The Labour movement column
By Anthony Painter and A. Williams
“Gross national product does not allow for the health of our children, the quality of their education, or the joy of their play. It does not include the beauty of our poetry or the strength of our marriages; the intelligence of our public debate or the integrity of our public officials. It measures neither our wit nor our courage; neither our wisdom nor our learning; neither our compassion nor our devotion to our country; it measures everything, in short, except that which makes life worthwhile.”
Robert F. Kennedy knew that value wasn’t just about profit and loss. In his time, the significant environmental concern was pollution. Now it is climate change. And 40 years on we have moved at a frighteningly slow pace in terms of our fundamental ethos. To paraphrase Oscar Wilde: we know the price of everything and the value of little.
But at least, as we approach the Copenhagen Climate Conference next week, there is an acknowledgement by policy makers that this cannot continue. Whether this acknowledgement results in a meaningful Treaty remains to be seen. At best, it seems that we can hope for a political agreement with a legally binding Treaty to follow in 2010.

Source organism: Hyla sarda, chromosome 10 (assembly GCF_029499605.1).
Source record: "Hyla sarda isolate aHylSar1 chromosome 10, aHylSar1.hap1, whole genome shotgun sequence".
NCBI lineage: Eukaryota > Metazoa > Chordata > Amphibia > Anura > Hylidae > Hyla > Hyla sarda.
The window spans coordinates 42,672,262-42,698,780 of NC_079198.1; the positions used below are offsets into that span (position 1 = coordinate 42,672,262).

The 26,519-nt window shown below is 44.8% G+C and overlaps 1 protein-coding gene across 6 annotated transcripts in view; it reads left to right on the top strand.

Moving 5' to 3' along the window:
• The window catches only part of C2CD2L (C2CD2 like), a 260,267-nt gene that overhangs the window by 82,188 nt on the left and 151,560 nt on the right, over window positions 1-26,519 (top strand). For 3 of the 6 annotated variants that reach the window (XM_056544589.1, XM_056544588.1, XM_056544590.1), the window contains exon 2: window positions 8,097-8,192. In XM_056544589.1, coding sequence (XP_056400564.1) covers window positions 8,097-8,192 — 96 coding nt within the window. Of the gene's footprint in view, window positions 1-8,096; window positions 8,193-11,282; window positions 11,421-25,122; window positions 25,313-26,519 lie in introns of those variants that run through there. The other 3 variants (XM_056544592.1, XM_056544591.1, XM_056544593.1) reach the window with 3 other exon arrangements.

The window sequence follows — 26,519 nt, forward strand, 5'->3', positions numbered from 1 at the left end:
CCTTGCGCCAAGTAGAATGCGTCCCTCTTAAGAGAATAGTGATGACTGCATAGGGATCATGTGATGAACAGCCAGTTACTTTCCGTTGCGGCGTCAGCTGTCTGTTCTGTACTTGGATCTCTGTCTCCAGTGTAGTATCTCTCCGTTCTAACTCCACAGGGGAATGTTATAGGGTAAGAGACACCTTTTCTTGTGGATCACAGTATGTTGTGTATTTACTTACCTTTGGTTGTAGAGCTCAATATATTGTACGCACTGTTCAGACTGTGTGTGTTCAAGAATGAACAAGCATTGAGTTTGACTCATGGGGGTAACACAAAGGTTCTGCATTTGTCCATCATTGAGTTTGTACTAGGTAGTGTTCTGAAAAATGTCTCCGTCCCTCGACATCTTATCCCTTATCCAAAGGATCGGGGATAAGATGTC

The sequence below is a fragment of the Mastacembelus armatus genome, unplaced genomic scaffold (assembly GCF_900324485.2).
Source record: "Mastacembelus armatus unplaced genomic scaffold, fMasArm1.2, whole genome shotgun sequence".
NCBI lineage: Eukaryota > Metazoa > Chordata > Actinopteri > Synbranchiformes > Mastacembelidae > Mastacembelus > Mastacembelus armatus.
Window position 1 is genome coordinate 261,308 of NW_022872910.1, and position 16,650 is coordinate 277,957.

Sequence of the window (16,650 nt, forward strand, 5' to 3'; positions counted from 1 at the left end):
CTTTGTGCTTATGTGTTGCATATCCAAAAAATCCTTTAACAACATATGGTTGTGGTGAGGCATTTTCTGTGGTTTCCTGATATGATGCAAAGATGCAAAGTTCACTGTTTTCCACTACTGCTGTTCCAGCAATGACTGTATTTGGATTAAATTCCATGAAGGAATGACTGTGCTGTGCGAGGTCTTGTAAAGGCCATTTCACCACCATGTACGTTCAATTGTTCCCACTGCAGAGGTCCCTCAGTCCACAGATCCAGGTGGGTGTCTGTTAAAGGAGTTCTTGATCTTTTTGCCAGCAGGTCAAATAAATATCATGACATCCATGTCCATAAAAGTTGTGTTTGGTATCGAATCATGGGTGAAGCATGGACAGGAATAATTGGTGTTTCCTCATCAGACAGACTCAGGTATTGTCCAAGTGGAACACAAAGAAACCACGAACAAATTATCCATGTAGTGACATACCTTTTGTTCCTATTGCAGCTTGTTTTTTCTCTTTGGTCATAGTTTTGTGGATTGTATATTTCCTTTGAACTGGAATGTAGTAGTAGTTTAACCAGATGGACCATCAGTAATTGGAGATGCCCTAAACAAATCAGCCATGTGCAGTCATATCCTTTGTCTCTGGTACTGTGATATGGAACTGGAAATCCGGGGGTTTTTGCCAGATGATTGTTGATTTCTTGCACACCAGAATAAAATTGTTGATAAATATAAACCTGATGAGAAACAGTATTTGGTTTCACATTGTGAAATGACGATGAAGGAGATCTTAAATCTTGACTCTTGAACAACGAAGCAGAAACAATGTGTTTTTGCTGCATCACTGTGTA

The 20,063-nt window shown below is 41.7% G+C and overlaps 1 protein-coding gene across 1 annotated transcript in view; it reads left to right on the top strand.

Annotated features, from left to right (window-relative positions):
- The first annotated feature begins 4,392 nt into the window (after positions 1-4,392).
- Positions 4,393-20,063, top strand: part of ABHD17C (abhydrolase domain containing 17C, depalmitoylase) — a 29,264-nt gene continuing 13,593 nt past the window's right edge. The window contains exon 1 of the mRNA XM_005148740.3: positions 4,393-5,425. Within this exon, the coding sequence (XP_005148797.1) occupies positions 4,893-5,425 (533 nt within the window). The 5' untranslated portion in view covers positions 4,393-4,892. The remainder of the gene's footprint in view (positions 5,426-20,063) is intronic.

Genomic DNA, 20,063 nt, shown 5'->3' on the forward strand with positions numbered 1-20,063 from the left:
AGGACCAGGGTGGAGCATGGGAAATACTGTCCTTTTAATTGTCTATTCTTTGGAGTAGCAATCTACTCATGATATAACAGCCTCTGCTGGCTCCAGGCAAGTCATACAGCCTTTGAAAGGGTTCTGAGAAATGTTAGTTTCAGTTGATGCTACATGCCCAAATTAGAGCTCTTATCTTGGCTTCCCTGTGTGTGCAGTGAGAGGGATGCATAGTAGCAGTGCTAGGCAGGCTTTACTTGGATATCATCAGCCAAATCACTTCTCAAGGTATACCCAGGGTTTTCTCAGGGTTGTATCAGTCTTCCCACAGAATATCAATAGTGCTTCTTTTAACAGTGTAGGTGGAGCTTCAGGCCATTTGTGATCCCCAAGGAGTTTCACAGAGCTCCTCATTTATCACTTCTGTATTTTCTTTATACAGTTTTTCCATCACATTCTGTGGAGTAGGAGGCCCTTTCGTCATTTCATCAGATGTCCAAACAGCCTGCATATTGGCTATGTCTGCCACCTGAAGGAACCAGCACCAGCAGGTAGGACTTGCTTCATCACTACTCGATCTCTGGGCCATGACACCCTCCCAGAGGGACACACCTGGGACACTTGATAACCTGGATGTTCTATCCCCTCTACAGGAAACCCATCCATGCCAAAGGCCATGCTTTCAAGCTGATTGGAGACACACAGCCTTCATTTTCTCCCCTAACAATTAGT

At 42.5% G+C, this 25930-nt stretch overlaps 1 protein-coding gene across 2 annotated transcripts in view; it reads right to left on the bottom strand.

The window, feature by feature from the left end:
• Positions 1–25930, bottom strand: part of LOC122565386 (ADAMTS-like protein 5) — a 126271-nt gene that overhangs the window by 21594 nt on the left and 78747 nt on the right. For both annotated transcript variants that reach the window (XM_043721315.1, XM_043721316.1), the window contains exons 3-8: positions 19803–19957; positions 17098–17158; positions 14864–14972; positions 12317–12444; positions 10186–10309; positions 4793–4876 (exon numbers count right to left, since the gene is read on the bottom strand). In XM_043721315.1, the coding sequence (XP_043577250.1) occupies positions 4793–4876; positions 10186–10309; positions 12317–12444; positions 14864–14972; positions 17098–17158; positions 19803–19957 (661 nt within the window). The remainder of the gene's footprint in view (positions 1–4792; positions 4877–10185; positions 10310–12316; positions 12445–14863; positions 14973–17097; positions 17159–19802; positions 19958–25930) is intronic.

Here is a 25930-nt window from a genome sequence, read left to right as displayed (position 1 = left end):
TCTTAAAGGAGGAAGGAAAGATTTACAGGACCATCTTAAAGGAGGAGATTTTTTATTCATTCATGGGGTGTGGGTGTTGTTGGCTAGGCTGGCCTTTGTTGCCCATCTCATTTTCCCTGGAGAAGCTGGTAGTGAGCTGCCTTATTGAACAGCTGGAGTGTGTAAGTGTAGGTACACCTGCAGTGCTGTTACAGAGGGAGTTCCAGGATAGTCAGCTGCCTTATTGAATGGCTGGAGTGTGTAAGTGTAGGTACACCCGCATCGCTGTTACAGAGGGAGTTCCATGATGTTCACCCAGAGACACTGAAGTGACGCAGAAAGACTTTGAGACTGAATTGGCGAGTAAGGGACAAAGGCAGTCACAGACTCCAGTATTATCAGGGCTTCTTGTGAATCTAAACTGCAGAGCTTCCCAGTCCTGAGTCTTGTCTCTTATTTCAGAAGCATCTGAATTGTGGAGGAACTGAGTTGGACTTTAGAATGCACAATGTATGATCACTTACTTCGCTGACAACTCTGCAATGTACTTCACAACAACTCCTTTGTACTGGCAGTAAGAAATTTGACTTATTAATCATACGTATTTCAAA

All this is mainly a conversation between elites. The rest of us are onlookers. Like financial collapse the problem seems too big and too remote to even contemplate. Only 41% of UK citizens accept that climate change is happening and is anthropogenic, according to a recent Populus poll. The risk of backslide on the climate change agenda is significant. And yet, little is being done to bring people into the process of changing our society and economy so that we can avert climate catastrophe.
Quite simply, we have to find ways of enabling people to take ownership in a collective effort to reduce our negative impact on the environment.
Imagine if local communities could set the priorities, visions and goals for how they might reduce climate change along with the government. Sound idealistic? Well, such an arrangement has been established not in the field of climate change but in development. We are not talking about the UK. We are talking about the African state of Angola, emerging from over three decades of civil war.
A US government and corporate funded pilot project was established in 2006 to increase capacities of both local government and civil society to participate in municipal development.
Essentially the Municipal Development Program (MDP) is building a connection between communities and government to achieve lasting development.
Local forums were established where local issues are discussed and projects to solve them are created. In these forums, community members, community leaders, local government officials and the private sector discuss the priorities of the local area and establish development projects.
These have included the renovation of local schools, rehabilitation of the local water supply, agricultural projects and training for youths and women benefiting well over 200,000 people. Through a continued process of consultation and debate, these and other projects and policies are included into a municipal development plan, which informs local planning policies and development.